2. Don’t avoid bad friends

When we befriend different kinds of people, chance is we will find some that we don’t feel comfortable with. Our first reaction when we meet such people is to just avoid them. Don’t. I know it’s not easy to do, but if you avoid them you will lose the opportunity to grow. Remind yourself of the great benefits these people can bring to you. Finding people who can develop your character is perhaps more valuable than finding people who can develop your knowledge.

3. Train your muscles

Now that you have these bad friends around you, let them train your character muscles. When they present you with challenging situations, don’t try to run away from them. Face them wisely. Be patient. Be humble. Stay in your training session so that you can get the most out of it.

4. Know your limit

While you need to stay in your training session, you also need to know your limit. Doing 100 push-ups while you can only do 30 won’t help your health. Train your character muscles, but know how much training you can bear. Otherwise, negative things could happen. You might no longer be able to control yourself and end up being furious. That will only make the situation worse.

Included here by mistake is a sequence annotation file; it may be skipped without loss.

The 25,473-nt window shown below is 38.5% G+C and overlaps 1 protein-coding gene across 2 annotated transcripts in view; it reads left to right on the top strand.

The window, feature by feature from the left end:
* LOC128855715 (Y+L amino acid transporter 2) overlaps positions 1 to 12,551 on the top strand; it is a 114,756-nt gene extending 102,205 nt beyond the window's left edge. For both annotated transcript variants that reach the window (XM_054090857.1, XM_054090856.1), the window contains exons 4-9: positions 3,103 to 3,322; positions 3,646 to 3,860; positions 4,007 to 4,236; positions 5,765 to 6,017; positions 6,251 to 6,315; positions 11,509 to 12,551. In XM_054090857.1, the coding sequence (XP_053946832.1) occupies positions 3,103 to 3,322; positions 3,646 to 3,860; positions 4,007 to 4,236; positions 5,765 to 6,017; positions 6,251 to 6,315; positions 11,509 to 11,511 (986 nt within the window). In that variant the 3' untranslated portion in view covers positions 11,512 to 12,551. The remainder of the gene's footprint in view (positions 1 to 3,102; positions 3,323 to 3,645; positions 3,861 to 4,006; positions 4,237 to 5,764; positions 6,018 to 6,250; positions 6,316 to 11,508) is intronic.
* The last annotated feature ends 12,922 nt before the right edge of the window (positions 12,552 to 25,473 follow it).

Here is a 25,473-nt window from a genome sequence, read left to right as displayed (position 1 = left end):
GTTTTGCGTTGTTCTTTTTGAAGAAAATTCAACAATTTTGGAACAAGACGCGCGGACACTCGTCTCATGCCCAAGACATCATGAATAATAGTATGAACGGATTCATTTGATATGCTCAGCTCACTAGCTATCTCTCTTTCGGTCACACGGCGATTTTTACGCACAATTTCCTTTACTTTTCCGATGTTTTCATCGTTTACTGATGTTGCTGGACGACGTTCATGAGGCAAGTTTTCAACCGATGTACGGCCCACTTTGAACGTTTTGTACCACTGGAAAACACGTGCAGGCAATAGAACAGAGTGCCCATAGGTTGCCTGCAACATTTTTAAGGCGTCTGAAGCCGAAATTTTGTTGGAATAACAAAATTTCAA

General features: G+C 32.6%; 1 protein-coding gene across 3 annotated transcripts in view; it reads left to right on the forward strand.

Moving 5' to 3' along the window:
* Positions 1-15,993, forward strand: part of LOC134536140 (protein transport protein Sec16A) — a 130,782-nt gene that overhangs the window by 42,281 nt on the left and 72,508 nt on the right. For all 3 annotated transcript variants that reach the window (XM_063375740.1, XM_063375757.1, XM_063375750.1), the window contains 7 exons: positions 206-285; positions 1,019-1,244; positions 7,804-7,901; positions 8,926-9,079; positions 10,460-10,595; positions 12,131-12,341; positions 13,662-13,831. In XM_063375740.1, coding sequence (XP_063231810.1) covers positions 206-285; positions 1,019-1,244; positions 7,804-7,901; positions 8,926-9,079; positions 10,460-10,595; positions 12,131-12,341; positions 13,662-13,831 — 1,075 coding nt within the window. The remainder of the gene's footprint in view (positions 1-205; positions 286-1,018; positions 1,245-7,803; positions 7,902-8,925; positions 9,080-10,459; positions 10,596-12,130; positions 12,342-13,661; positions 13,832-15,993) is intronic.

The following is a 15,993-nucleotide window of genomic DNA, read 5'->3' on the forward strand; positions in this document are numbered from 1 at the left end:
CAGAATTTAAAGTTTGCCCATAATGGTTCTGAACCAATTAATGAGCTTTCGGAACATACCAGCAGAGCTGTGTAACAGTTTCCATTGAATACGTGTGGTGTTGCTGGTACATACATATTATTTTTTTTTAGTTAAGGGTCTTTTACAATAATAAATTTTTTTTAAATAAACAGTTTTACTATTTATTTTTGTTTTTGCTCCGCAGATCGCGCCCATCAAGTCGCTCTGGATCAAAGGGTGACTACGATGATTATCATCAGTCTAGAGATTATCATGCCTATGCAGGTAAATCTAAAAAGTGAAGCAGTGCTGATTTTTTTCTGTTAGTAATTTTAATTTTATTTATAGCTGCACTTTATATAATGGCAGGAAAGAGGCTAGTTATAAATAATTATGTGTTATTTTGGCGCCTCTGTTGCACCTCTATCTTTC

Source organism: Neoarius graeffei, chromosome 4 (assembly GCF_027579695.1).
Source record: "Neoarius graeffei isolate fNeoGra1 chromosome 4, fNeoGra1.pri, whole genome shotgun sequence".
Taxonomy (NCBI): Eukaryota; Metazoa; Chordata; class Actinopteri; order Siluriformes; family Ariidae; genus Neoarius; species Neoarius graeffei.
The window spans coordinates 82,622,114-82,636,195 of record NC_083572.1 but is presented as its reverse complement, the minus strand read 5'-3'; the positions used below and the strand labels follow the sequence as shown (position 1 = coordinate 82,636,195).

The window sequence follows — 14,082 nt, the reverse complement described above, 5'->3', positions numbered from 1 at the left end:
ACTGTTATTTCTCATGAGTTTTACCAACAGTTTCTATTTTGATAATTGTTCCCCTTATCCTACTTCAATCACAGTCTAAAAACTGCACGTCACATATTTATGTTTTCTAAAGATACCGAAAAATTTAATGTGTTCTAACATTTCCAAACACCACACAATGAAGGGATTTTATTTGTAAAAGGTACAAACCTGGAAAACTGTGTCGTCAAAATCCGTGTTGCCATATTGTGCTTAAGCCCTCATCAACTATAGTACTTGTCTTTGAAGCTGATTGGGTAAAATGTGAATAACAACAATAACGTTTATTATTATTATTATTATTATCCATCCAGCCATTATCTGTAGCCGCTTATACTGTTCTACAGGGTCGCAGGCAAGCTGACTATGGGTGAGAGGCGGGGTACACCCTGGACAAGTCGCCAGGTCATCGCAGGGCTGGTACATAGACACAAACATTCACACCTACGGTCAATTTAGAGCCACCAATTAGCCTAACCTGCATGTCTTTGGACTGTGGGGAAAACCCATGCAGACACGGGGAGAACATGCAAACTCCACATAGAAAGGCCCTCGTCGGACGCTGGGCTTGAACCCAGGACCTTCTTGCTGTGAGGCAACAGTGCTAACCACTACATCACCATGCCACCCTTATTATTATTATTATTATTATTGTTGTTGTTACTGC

So stop your training session when you know that you’ve reached your limit. Take rest, meet positive people, or simply avoid the bad friends for a while. Next time, train your character muscles further by being more patient.

5. Be persistent

No training will give you the results you want if you quit after only a few sessions. Be persistent in your character training. If you do that, you will eventually realize that you have developed the traits you want. It takes time, but you will come out as a better person.

***

It’s difficult to change other people, but you can change yourself. Your bad friends can help you a lot in the process.

What do you think?


Categories: Attitude, Relationship

Please use your real name and note that I reserve the right to delete inappropriate comments.

  • http://shanelyang.com/blogs/articles/ Shanel Yang